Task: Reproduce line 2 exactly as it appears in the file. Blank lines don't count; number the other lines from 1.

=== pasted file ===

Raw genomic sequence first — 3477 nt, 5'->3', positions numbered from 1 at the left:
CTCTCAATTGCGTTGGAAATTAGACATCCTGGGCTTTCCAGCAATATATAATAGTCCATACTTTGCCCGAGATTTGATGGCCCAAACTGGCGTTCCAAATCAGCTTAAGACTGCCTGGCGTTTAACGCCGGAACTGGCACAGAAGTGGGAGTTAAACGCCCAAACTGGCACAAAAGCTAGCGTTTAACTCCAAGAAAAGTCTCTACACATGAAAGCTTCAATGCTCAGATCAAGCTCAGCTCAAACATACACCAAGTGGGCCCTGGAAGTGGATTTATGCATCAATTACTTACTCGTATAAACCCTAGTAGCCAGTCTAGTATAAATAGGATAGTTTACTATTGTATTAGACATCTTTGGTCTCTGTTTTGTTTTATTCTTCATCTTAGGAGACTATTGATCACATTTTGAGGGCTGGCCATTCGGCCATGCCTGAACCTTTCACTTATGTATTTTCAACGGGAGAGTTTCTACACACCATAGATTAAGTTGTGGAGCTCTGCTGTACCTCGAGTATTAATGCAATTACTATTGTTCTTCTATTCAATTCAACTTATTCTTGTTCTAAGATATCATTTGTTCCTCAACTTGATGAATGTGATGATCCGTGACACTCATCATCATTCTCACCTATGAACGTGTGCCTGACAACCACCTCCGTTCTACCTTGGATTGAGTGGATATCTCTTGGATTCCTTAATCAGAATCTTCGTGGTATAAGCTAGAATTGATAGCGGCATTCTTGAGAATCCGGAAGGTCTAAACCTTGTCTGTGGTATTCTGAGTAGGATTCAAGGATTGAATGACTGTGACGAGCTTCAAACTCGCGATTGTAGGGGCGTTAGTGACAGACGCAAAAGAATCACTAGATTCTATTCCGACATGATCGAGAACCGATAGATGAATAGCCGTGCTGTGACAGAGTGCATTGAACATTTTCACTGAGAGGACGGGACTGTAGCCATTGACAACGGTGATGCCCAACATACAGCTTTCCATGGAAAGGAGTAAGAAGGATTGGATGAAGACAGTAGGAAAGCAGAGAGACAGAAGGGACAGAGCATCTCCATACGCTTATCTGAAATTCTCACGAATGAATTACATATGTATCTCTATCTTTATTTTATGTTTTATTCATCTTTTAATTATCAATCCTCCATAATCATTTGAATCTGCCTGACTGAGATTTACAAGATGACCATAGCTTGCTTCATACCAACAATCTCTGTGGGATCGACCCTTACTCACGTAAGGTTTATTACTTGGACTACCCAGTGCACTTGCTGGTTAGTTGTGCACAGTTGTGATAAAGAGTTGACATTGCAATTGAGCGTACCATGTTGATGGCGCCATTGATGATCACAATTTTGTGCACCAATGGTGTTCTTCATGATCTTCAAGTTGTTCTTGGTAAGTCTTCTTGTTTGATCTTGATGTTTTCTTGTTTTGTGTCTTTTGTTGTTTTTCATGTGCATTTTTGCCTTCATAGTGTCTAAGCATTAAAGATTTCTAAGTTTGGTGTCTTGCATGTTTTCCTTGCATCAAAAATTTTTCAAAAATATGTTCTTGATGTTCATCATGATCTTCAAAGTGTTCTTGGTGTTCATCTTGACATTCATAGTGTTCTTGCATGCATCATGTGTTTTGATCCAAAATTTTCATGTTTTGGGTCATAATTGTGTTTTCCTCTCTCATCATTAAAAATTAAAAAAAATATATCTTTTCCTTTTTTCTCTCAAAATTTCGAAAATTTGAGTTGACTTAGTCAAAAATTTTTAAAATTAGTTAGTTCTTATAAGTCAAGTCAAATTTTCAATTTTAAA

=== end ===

CTCTCAATTGCGTTGGAAATTAGACATCCTGGGCTTTCCAGCAATATATAATAGTCCATACTTTGCCCGAGATTTGATGGCCCAAACTGGCGTTCCAAATCAGCTTAAGACTGCCTGGCGTTTAACGCCGGAACTGGCACAGAAGTGGGAGTTAAACGCCCAAACTGGCACAAAAGCTAGCGTTTAACTCCAAGAAAAGTCTCTACACATGAAAGCTTCAATGCTCAGATCAAGCTCAGCTCAAACATACACCAAGTGGGCCCTGGAAGTGGATTTATGCATCAATTACTTACTCGTATAAACCCTAGTAGCCAGTCTAGTATAAATAGGATAGTTTACTATTGTATTAGACATCTTTGGTCTCTGTTTTGTTTTATTCTTCATCTTAGGAGACTATTGATCACATTTTGAGGGCTGGCCATTCGGCCATGCCTGAACCTTTCACTTATGTATTTTCAACGGGAGAGTTTCTACACACCATAGATTAAGTTGTGGAGCTCTGCTGTACCTCGAGTATTAATGCAATTACTATTGTTCTTCTATTCAATTCAACTTATTCTTGTTCTAAGATATCATTTGTTCCTCAACTTGATGAATGTGATGATCCGTGACACTCATCATCATTCTCACCTATGAACGTGTGCCTGACAACCACCTCCGTTCTACCTTGGATTGAGTGGATATCTCTTGGATTCCTTAATCAGAATCTTCGTGGTATAAGCTAGAATTGATAGCGGCATTCTTGAGAATCCGGAAGGTCTAAACCTTGTCTGTGGTATTCTGAGTAGGATTCAAGGATTGAATGACTGTGACGAGCTTCAAACTCGCGATTGTAGGGGCGTTAGTGACAGACGCAAAAGAATCACTAGATTCTATTCCGACATGATCGAGAACCGATAGATGAATAGCCGTGCTGTGACAGAGTGCATTGAACATTTTCACTGAGAGGACGGGACTGTAGCCATTGACAACGGTGATGCCCAACATACAGCTTTCCATGGAAAGGAGTAAGAAGGATTGGATGAAGACAGTAGGAAAGCAGAGAGACAGAAGGGACAGAGCATCTCCATACGCTTATCTGAAATTCTCACGAATGAATTACATATGTATCTCTATCTTTATTTTATGTTTTATTCATCTTTTAATTATCAATCCTCCATAATCATTTGAATCTGCCTGACTGAGATTTACAAGATGACCATAGCTTGCTTCATACCAACAATCTCTGTGGGATCGACCCTTACTCACGTAAGGTTTATTACTTGGACTACCCAGTGCACTTGCTGGTTAGTTGTGCACAGTTGTGATAAAGAGTTGACATTGCAATTGAGCGTACCATGTTGATGGCGCCATTGATGATCACAATTTTGTGCACCAATGGTGTTCTTCATGATCTTCAAGTTGTTCTTGGTAAGTCTTCTTGTTTGATCTTGATGTTTTCTTGTTTTGTGTCTTTTGTTGTTTTTCATGTGCATTTTTGCCTTCATAGTGTCTAAGCATTAAAGATTTCTAAGTTTGGTGTCTTGCATGTTTTCCTTGCATCAAAAATTTTTCAAAAATATGTTCTTGATGTTCATCATGATCTTCAAAGTGTTCTTGGTGTTCATCTTGACATTCATAGTGTTCTTGCATGCATCATGTGTTTTGATCCAAAATTTTCATGTTTTGGGTCATAATTGTGTTTTCCTCTCTCATCATTAAAAATTAAAAAAAATATATCTTTTCCTTTTTTCTCTCAAAATTTCGAAAATTTGAGTTGACTTAGTCAAAAATTTTTAAAATTAGTTAGTTCTTATAAGTCAAGTCAAATTTTCAATTTTAAA